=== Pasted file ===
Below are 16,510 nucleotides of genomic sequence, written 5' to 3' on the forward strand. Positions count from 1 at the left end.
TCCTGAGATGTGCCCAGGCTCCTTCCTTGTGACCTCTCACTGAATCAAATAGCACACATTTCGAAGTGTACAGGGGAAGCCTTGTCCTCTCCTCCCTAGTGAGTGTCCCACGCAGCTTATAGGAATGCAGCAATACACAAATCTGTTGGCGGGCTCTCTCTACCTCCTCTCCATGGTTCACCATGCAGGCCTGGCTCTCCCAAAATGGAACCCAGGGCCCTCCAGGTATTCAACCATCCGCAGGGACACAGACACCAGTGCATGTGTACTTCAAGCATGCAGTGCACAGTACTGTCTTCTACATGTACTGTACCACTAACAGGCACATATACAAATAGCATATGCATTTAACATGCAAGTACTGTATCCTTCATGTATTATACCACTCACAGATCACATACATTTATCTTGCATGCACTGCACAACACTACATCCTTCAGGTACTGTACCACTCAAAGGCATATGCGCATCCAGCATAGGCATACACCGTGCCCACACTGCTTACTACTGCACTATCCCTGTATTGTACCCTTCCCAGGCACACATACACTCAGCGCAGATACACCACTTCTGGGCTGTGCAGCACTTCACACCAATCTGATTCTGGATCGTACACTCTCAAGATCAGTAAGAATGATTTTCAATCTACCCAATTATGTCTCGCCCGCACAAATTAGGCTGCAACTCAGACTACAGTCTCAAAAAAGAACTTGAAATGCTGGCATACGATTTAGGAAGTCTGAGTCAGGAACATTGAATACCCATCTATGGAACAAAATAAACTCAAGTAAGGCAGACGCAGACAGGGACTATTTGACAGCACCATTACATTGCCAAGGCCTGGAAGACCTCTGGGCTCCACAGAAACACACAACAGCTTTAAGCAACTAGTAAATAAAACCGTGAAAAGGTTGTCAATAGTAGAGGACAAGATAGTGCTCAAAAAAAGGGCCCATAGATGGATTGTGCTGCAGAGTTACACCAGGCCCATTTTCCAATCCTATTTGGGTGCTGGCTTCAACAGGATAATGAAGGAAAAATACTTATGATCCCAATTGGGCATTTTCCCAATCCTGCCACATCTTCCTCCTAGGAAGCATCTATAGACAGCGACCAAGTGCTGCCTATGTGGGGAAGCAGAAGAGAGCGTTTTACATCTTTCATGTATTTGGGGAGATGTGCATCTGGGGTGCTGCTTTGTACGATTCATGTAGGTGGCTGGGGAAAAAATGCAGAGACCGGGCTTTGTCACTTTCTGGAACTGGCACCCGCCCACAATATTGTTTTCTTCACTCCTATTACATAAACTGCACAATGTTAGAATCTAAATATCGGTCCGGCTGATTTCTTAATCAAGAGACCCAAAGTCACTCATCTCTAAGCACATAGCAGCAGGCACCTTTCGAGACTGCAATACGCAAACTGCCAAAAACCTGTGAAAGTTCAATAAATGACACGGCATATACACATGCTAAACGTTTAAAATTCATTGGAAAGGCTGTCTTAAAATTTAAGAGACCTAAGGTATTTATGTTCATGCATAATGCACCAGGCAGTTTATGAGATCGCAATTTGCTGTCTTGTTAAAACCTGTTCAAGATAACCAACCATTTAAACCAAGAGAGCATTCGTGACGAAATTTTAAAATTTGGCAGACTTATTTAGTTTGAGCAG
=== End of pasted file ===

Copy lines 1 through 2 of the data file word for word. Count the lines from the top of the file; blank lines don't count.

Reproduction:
Below are 16,510 nucleotides of genomic sequence, written 5' to 3' on the forward strand. Positions count from 1 at the left end.
TCCTGAGATGTGCCCAGGCTCCTTCCTTGTGACCTCTCACTGAATCAAATAGCACACATTTCGAAGTGTACAGGGGAAGCCTTGTCCTCTCCTCCCTAGTGAGTGTCCCACGCAGCTTATAGGAATGCAGCAATACACAAATCTGTTGGCGGGCTCTCTCTACCTCCTCTCCATGGTTCACCATGCAGGCCTGGCTCTCCCAAAATGGAACCCAGGGCCCTCCAGGTATTCAACCATCCGCAGGGACACAGACACCAGTGCATGTGTACTTCAAGCATGCAGTGCACAGTACTGTCTTCTACATGTACTGTACCACTAACAGGCACATATACAAATAGCATATGCATTTAACATGCAAGTACTGTATCCTTCATGTATTATACCACTCACAGATCACATACATTTATCTTGCATGCACTGCACAACACTACATCCTTCAGGTACTGTACCACTCAAAGGCATATGCGCATCCAGCATAGGCATACACCGTGCCCACACTGCTTACTACTGCACTATCCCTGTATTGTACCCTTCCCAGGCACACATACACTCAGCGCAGATACACCACTTCTGGGCTGTGCAGCACTTCACACCAATCTGATTCTGGATCGTACACTCTCAAGATCAGTAAGAATGATTTTCAATCTACCCAATTATGTCTCGCCCGCACAAATTAGGCTGCAACTCAGACTACAGTCTCAAAAAAGAACTTGAAATGCTGGCATACGATTTAGGAAGTCTGAGTCAGGAACATTGAATACCCATCTATGGAACAAAATAAACTCAAGTAAGGCAGACGCAGACAGGGACTATTTGACAGCACCATTACATTGCCAAGGCCTGGAAGACCTCTGGGCTCCACAGAAACACACAACAGCTTTAAGCAACTAGTAAATAAAACCGTGAAAAGGTTGTCAATAGTAGAGGACAAGATAGTGCTCAAAAAAAGGGCCCATAGATGGATTGTGCTGCAGAGTTACACCAGGCCCATTTTCCAATCCTATTTGGGTGCTGGCTTCAACAGGATAATGAAGGAAAAATACTTATGATCCCAATTGGGCATTTTCCCAATCCTGCCACATCTTCCTCCTAGGAAGCATCTATAGACAGCGACCAAGTGCTGCCTATGTGGGGAAGCAGAAGAGAGCGTTTTACATCTTTCATGTATTTGGGGAGATGTGCATCTGGGGTGCTGCTTTGTACGATTCATGTAGGTGGCTGGGGAAAAAATGCAGAGACCGGGCTTTGTCACTTTCTGGAACTGGCACCCGCCCACAATATTGTTTTCTTCACTCCTATTACATAAACTGCACAATGTTAGAATCTAAATATCGGTCCGGCTGATTTCTTAATCAAGAGACCCAAAGTCACTCATCTCTAAGCACATAGCAGCAGGCACCTTTCGAGACTGCAATACGCAAACTGCCAAAAACCTGTGAAAGTTCAATAAATGACACGGCATATACACATGCTAAACGTTTAAAATTCATTGGAAAGGCTGTCTTAAAATTTAAGAGACCTAAGGTATTTATGTTCATGCATAATGCACCAGGCAGTTTATGAGATCGCAATTTGCTGTCTTGTTAAAACCTGTTCAAGATAACCAACCATTTAAACCAAGAGAGCATTCGTGACGAAATTTTAAAATTTGGCAGACTTATTTAGTTTGAGCAG